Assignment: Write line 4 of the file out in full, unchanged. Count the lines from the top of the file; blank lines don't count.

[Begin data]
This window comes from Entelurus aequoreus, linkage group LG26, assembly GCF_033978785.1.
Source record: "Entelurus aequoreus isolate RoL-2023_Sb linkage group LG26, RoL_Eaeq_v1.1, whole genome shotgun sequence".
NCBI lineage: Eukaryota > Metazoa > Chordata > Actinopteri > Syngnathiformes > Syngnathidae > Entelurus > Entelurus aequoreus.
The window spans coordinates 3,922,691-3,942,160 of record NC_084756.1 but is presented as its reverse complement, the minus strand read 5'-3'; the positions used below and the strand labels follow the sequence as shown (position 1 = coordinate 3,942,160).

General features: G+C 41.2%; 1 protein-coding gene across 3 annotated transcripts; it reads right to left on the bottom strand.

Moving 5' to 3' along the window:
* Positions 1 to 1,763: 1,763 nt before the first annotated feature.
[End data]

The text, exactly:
The window spans coordinates 3,922,691-3,942,160 of record NC_084756.1 but is presented as its reverse complement, the minus strand read 5'-3'; the positions used below and the strand labels follow the sequence as shown (position 1 = coordinate 3,942,160).